Why Material Breaches of Contract are so Important on a Construction Project

by | Mar 26, 2019 | Articles, Construction Law, Insights, Media

When a project “goes south” and deteriorates, contractors sometimes threaten to stop work. But stopping work is a serious response that can lead to other compound problems such as schedule delays, lost profits and broken relationships. When a project starts to have issues, the legal right to stop work depends on whether the breach of contract is considered material or minor.

Any failure to perform is a breach of contract; but not all breaches are material. A material breach is one that is substantial. It permits the non-breaching party to suspend performance and ultimately terminate the contract. A minor breach, on the other hand, does not allow for suspension or termination of the work or payment. Regardless of whether the breach is material or minor, the non-breaching party can still recover its losses. The difference is in the ability to suspend or terminate the contract after a breach, and only a material breach permits a remedy that drastic.

Whether a breach is material depends on the facts and specific circumstances. Usually, the larger the extent to which the party failed to perform, the more likely it is a material breach.

For example, if a painting subcontractor satisfactorily completes 95% of its work, but on one small wall the painter failed to prep and only applied one coat, which was non-compliant with the specifications in the contract, then there is a breach. This would be considered a minor breach of contract because the painter substantially performed the work. In this example, the contractor cannot immediately terminate the subcontractor but may still be able to recover losses incurred from the one non-compliant wall.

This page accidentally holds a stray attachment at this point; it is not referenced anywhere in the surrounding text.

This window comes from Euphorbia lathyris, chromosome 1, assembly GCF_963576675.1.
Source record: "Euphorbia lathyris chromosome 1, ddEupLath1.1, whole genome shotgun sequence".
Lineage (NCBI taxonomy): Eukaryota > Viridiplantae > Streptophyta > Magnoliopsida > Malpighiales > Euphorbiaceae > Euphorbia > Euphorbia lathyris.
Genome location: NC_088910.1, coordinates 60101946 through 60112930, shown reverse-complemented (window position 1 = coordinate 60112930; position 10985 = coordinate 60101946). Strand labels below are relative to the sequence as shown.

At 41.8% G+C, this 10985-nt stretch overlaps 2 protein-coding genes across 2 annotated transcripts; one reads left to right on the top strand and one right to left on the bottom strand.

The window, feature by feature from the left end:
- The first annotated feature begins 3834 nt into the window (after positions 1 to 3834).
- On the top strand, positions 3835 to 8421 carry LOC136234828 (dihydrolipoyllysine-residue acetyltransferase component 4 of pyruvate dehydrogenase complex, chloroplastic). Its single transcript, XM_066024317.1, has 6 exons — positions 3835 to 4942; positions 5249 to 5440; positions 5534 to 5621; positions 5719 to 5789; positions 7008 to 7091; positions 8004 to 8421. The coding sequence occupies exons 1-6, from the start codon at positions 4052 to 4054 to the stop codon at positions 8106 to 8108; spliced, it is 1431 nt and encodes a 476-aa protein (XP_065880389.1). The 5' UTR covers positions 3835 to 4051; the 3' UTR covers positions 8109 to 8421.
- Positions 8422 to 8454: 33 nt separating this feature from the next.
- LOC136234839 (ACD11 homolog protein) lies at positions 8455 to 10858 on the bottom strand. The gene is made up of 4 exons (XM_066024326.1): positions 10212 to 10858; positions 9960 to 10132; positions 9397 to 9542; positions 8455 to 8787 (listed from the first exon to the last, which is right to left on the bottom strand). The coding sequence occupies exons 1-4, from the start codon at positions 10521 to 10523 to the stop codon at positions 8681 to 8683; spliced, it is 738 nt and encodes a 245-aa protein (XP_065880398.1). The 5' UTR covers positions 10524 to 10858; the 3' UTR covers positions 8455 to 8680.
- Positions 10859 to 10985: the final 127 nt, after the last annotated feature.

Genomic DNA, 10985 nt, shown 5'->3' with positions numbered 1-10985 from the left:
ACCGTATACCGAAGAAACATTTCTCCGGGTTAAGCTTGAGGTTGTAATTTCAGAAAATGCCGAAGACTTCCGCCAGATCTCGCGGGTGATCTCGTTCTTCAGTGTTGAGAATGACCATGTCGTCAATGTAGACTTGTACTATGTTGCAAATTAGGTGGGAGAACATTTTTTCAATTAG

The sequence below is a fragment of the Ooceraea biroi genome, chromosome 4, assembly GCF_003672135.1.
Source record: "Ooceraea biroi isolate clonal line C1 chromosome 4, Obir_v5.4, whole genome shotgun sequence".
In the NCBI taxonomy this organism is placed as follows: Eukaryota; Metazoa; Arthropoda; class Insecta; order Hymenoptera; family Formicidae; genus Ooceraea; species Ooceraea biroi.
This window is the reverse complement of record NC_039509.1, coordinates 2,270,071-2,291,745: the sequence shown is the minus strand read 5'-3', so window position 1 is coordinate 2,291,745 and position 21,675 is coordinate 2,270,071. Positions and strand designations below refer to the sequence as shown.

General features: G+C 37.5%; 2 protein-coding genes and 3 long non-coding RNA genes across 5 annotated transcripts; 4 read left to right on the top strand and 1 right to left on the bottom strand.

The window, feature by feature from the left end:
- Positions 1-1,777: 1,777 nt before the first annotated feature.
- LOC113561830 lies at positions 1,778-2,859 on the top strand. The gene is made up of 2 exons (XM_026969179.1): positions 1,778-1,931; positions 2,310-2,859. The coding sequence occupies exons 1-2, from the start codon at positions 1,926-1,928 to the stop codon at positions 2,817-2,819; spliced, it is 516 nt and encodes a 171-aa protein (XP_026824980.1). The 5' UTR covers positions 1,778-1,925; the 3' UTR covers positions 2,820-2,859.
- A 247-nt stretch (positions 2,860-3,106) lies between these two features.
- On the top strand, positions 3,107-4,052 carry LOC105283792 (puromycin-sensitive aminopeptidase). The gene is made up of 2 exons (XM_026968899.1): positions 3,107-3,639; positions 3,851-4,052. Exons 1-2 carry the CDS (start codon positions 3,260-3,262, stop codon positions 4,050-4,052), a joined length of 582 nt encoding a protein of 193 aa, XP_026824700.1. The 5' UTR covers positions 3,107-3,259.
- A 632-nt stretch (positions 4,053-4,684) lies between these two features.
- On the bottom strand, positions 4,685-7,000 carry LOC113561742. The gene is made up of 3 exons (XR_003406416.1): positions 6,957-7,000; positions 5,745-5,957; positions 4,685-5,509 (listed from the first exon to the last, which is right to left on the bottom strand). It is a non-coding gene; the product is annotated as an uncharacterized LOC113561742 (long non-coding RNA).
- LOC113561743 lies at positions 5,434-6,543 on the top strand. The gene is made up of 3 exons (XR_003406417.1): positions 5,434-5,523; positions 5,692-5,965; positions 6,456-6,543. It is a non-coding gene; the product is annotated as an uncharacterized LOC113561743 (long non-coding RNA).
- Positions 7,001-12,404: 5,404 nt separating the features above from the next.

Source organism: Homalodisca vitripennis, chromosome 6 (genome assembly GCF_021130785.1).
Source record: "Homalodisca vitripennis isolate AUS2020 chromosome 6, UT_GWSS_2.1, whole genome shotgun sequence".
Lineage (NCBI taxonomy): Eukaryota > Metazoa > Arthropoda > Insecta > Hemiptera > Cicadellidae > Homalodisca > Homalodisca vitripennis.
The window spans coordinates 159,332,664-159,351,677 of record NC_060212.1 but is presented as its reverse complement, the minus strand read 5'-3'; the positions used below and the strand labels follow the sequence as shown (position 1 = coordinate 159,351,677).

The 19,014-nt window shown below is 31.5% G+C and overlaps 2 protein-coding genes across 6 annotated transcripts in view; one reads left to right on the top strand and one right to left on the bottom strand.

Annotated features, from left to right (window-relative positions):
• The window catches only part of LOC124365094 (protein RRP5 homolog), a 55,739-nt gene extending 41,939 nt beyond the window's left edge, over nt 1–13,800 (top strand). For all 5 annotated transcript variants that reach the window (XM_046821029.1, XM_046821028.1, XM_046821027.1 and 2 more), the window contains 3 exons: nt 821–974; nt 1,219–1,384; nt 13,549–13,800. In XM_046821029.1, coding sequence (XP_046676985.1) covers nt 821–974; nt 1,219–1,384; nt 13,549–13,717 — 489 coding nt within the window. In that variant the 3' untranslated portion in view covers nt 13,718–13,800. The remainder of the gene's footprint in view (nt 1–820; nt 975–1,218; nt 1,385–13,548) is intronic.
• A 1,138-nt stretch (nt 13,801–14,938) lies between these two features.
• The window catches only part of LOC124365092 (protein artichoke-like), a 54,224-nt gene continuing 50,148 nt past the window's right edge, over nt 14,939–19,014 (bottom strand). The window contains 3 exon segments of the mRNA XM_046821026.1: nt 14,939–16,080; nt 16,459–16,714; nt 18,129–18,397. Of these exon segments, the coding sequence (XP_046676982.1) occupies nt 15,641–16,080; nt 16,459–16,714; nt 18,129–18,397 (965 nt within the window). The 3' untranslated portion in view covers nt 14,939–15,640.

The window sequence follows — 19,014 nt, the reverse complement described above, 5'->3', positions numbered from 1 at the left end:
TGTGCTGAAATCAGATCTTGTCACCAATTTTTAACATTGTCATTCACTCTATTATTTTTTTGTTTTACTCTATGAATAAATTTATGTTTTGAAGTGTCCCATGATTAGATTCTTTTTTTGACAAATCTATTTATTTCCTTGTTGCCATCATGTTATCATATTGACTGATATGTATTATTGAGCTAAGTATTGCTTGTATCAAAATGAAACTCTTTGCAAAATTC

On the other hand, if the painting subcontractor was found to be non-compliant on 60% of the work performed on the walls, then this would be considered a material breach. In such circumstances, the contractor may be permitted to immediately terminate the contract and remove the subcontractor from the job.

It is important to note that some construction contracts specifically identify or define certain events as a material breach. Courts have held that the contract definitions are fully enforceable and may define the types of events that are material breaches.

Whenever a party has failed to perform, it is best to seek advice from legal counsel. These situations often evolve quickly, and early decisions may have lasting legal consequences on the dispute. The contract and facts surrounding the event will also have a significant impact on the matter. It is best to consult with your attorney early and often when problems are encountered during a construction project.

Saxton & Stump attorney Jeff Bright is available to discuss how to appropriately handle breach of contract claims, suspension of work disputes, payment bond claims and how our Construction Law Group can provide advice on structuring contracts to minimize risk.

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